After graduating from the University of Southern California film school in 1966, Lucas returned for a graduate degree in film production and made two key connections during those years that pushed the reserved filmmaker north: Lucas met his first wife, Marcia, an outgoing and soon-to-be Oscar-winning film editor, and did his first work for the USC film school wunderkind Francis Ford Coppola.
After the Lucases’s wedding in Pacific Grove in February 1969, at which Coppola was a guest, the newlyweds headed north for their honeymoon and discovered the enclaves of Marin County, according to an excerpt from Michael Kaminski’s The Secret History of Star Wars. Lucas teamed up with Coppola to found the film production company American Zoetrope in San Francisco later that year and the Lucases settled into their first home together in Mill Valley.
In Marin County, the early 1970s were a time of change. The first baby boomers were heading to the San Francisco suburbs, as were post-Summer of Love pilgrims and Vietnam War protesters. The tiny towns in the Marin redwoods were filled with the sound of bubbling hot tubs and the Grateful Dead.
The Lucases soon upgraded to a home on Medway Road in San Anselmo, where they lived when American Graffiti debuted in 1973. The box office-topping and Oscar-winning movie gave them the $150,000 needed to buy a decaying 1869 Victorian estate built by one of San Anselmo’s founding families, the Tompkins. In 1907, daughter Ethel Tompkins founded the Marin Humane Society and housed strays at the property when its kennels were full.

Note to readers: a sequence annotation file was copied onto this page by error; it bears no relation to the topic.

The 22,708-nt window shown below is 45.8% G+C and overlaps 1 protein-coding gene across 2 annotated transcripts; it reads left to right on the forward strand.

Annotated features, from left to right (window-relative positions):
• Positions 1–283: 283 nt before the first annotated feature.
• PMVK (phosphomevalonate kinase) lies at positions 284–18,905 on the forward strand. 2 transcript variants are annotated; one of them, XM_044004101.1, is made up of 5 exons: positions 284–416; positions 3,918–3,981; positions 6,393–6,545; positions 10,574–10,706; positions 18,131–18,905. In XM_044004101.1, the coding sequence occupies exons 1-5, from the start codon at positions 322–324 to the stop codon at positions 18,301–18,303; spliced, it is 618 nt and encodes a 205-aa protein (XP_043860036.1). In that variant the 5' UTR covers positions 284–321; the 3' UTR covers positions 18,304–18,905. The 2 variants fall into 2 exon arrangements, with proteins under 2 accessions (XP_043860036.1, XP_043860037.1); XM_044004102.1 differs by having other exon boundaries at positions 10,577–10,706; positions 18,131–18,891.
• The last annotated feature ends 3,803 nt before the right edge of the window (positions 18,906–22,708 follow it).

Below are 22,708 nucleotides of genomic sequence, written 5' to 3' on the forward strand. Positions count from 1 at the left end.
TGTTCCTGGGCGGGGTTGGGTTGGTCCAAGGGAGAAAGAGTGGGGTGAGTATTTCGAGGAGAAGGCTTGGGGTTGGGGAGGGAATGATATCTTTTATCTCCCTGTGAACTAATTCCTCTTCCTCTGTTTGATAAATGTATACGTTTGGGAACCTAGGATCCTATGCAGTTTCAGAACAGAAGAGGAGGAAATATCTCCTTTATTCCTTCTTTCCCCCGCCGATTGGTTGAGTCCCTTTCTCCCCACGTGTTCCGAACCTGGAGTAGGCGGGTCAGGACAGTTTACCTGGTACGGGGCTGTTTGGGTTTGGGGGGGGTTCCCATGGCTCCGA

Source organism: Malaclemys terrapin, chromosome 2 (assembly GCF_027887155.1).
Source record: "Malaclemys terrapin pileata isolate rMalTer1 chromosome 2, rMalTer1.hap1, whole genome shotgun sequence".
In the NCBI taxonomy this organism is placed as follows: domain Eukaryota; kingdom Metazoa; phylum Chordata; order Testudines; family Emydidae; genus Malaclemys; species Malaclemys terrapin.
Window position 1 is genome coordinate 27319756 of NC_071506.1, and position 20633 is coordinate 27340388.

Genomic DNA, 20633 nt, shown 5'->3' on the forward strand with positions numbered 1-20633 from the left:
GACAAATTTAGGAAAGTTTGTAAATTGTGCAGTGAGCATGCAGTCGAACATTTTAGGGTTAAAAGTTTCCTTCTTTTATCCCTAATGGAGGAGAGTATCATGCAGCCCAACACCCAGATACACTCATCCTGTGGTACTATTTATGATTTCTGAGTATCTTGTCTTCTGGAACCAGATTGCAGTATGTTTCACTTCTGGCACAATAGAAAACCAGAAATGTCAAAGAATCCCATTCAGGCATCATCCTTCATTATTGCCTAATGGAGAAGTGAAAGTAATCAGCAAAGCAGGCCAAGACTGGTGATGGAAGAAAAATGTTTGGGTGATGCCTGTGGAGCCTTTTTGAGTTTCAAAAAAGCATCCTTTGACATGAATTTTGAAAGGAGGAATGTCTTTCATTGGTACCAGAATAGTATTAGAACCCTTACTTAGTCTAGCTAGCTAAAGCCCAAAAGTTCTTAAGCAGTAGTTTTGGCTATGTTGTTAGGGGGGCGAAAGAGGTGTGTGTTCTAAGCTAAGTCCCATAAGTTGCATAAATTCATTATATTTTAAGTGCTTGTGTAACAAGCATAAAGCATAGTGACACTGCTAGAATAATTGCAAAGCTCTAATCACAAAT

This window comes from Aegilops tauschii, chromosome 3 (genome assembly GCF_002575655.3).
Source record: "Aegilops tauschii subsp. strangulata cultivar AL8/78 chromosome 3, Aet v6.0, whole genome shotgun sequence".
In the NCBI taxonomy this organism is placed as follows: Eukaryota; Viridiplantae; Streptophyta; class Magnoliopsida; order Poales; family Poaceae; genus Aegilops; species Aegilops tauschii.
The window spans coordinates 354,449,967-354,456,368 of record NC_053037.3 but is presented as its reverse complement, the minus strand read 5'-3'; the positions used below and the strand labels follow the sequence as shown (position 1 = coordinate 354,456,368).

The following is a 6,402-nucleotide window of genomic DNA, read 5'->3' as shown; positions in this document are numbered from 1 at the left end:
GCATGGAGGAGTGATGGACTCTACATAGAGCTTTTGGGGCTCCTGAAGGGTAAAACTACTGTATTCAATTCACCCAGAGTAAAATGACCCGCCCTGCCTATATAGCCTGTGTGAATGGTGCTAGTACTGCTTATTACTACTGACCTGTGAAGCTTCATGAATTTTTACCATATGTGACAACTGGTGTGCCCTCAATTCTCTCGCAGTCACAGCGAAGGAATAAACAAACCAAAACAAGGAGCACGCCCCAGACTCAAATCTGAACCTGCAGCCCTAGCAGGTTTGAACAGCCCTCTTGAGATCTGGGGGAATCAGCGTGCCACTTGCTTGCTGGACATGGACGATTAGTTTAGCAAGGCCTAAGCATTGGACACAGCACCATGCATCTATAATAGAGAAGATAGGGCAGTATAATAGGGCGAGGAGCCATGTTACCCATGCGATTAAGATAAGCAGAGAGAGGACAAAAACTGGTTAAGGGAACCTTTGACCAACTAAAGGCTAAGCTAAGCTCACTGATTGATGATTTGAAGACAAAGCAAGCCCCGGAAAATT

Parkhouse, as the Lucases christened it, sits on a hill overlooking downtown San Anselmo, and George Lucas lives there to this day.
The couple added a screening room to the back, and it became a busy live-work space. Rolling Stone described the home in 1980 as a “small, unpretentious wood house with a big front porch.” Lucas enlarged the estate by purchasing adjacent properties over the years.
In a report from Chris Taylor’s book, How 'Star Wars' Conquered the Universe, Lucas restored the home’s original two-story tower and spent the next two years looking out its windows at Mount Tamalpais and banging out a script with the working title The Star Wars.
Shooting began in Tunisia in 1976, and later, production continued at studios in England, according to a New Statesman article about the movie’s origin by Lucas’s biographer, James Cooray Smith. But by the time footage came back to San Anselmo, Lucas was so stressed about the film’s condition in 1977 that Marcia rushed him to Marin General Hospital with chest pains (hypertension, not a heart attack).
The first screening of an almost-finished Star Wars took place in early 1977 at Lucas’s Parkhouse in San Anselmo for producer Alan Ladd Jr. and emerging directors Brian De Palma and Steven Spielberg. (De Palma hated it; Spielberg was impressed.) After a race to make final edits, Luke, Leia and Han hit the big screen on May 25, 1977.